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Former Mesa museum volunteer documents key dinosaur discovery

A full-scale model of Suskityrannus hazelae is on display at the Arizona Museum of Natural History. (City of Mesa Photo)

PHOENIX – As a teen volunteer with the Arizona Museum of Natural History in Mesa, Sterling Nesbitt was part of a team that discovered fossils of a 3-foot-tall early relative of the mighty Tyrannosaurus rex.

Two decades later, Nesbitt is the lead author on a paper about the discovery that was published Monday in the journal Nature Ecology and Evolution.

The paper details how the dinosaur called Suskityrannus hazelae provided missing clues about how T. rex evolved into the massive predator that ruled the later Cretaceous period.

“My discovery of a partial skeleton of Suskityrannus put me onto a scientific journey that has framed my career,” Nesbitt wrote, according to a city of Mesa press release.

The name means “Hazel’s coyote tyrant,” derived from the Zuni word for coyote, suski, with a nod to field project worker Hazel Wolfe.

Two specimens of the dinosaur were found by Arizona Museum of Natural History crews in the Zuni Basin of western New Mexico between 1996 and 1998.

They dated from 92 million years ago, 27 million years ahead of T. Rex.

“The new species shows that tyrannosaurs developed many of their signature features, like a muscular skull, broad mouth and a shock-absorbing foot, when they were still small, maybe as adaptations for living in the shadows,” Steven Brusatte, a co-author of the paper, wrote, according to the release.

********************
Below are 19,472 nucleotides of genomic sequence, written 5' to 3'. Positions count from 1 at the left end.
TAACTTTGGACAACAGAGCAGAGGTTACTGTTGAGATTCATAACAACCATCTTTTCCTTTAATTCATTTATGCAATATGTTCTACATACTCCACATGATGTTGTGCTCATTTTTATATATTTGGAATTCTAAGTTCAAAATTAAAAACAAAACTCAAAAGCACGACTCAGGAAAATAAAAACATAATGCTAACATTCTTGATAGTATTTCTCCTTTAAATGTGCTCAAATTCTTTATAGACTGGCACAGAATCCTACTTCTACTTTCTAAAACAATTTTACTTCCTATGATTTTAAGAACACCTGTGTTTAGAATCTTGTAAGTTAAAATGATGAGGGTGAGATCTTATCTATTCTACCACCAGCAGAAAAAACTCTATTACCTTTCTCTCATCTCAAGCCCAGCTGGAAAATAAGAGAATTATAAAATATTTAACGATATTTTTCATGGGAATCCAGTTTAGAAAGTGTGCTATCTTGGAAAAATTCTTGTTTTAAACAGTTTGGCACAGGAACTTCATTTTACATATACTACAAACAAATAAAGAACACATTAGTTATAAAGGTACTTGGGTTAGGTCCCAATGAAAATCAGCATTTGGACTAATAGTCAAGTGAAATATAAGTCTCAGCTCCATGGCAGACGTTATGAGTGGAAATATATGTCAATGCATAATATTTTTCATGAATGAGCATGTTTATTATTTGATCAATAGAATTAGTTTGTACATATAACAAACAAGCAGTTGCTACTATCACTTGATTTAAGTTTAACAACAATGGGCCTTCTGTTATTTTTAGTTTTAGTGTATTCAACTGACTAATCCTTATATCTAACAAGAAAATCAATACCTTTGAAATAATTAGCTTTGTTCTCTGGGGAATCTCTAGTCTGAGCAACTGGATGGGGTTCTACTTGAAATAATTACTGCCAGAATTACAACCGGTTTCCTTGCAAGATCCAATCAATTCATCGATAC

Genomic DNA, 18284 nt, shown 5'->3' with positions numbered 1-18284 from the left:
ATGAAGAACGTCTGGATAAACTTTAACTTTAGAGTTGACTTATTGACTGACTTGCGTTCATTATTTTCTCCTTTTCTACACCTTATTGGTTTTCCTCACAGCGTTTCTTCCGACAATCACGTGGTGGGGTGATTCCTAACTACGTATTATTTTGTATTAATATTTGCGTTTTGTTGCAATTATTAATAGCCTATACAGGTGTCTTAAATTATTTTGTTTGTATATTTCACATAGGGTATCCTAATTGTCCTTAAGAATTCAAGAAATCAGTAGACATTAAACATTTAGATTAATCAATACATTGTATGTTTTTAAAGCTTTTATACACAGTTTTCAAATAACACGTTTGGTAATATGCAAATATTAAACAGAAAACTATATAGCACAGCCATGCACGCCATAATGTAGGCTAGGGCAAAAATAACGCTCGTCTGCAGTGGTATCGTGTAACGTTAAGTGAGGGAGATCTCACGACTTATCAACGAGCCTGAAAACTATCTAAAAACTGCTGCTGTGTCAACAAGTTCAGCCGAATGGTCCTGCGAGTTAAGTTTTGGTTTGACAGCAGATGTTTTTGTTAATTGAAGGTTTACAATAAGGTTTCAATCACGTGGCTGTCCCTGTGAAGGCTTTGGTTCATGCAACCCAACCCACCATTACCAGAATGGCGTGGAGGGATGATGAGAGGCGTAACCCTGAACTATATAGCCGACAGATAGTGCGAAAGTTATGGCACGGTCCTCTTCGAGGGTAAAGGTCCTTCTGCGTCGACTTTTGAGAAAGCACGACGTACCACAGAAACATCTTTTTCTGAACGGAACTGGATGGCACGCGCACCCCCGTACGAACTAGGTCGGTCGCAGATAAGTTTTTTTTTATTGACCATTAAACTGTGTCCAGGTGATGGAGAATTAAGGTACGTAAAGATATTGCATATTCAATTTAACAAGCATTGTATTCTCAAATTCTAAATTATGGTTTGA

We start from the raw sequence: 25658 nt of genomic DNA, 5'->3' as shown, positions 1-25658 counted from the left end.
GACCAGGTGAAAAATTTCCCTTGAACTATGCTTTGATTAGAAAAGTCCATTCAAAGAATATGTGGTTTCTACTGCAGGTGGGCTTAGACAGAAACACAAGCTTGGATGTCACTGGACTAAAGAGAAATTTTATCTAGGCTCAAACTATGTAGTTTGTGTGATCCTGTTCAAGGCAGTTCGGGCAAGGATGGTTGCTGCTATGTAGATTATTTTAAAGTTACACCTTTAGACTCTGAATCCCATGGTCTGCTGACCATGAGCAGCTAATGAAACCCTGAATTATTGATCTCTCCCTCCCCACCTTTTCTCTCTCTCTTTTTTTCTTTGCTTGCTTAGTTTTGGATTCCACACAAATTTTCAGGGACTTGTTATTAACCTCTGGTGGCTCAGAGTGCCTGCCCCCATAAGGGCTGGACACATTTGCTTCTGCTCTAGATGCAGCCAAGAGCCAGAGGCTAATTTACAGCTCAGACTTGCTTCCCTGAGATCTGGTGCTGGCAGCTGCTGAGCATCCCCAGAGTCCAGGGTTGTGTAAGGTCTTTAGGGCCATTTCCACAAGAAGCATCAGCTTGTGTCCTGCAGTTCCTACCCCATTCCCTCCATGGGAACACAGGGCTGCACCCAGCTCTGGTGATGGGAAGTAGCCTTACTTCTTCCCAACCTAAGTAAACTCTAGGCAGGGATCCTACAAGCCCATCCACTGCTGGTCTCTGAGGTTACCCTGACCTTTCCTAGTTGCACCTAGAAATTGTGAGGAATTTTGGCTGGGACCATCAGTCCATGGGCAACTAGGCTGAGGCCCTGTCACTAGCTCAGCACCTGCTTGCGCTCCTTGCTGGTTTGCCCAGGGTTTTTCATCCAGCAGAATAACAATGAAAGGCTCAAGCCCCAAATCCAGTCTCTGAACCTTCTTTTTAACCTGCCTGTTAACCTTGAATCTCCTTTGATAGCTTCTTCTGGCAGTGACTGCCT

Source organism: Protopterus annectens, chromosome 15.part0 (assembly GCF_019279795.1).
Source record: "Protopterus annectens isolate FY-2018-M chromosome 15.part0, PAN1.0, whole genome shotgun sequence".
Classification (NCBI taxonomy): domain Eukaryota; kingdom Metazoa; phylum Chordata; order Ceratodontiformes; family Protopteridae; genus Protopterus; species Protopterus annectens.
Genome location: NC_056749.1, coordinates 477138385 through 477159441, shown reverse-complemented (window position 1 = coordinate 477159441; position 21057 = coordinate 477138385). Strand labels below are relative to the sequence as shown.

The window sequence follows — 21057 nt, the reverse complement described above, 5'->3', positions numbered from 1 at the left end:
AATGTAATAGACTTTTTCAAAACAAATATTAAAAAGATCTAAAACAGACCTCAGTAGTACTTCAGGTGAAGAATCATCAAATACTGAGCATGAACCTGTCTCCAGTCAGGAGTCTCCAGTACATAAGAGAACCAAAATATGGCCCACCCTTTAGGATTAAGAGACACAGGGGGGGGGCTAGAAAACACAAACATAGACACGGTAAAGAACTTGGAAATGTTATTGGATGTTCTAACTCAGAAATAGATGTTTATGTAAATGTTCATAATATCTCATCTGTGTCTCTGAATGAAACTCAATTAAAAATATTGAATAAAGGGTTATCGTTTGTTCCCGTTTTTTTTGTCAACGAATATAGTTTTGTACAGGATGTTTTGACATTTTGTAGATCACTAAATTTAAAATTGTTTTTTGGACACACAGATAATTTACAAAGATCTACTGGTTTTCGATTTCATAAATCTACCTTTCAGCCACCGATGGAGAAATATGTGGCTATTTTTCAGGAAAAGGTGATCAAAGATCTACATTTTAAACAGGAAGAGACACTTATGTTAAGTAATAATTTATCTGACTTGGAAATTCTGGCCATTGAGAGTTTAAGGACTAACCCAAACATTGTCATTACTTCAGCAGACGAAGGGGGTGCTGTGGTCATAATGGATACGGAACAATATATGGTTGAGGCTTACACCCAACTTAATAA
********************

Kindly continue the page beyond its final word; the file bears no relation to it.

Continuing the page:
The scientists determined Suskityrannus was about 9 feet long, stood 2-3 feet at the hip and weighed 45-90 pounds. It stood on two legs and had teeth that suggested a carnivorous diet.

By contrast, T. rex is thought to have weighed around 9 tons.

The Arizona Museum of Natural History will permanently house the Suskityrannus fossils.

A full-scale model and reproduced skeleton are on display at the museum at 53 N. Macdonald, a block north of Main Street.

Douglas Wolfe of the museum’s Zuni Basin Paleontological Project called the discovery “a very successful example of collaboration between scientific professionals, students and volunteers working to narrow the ‘Cretaceous dinosaur gap,’” according to the release.

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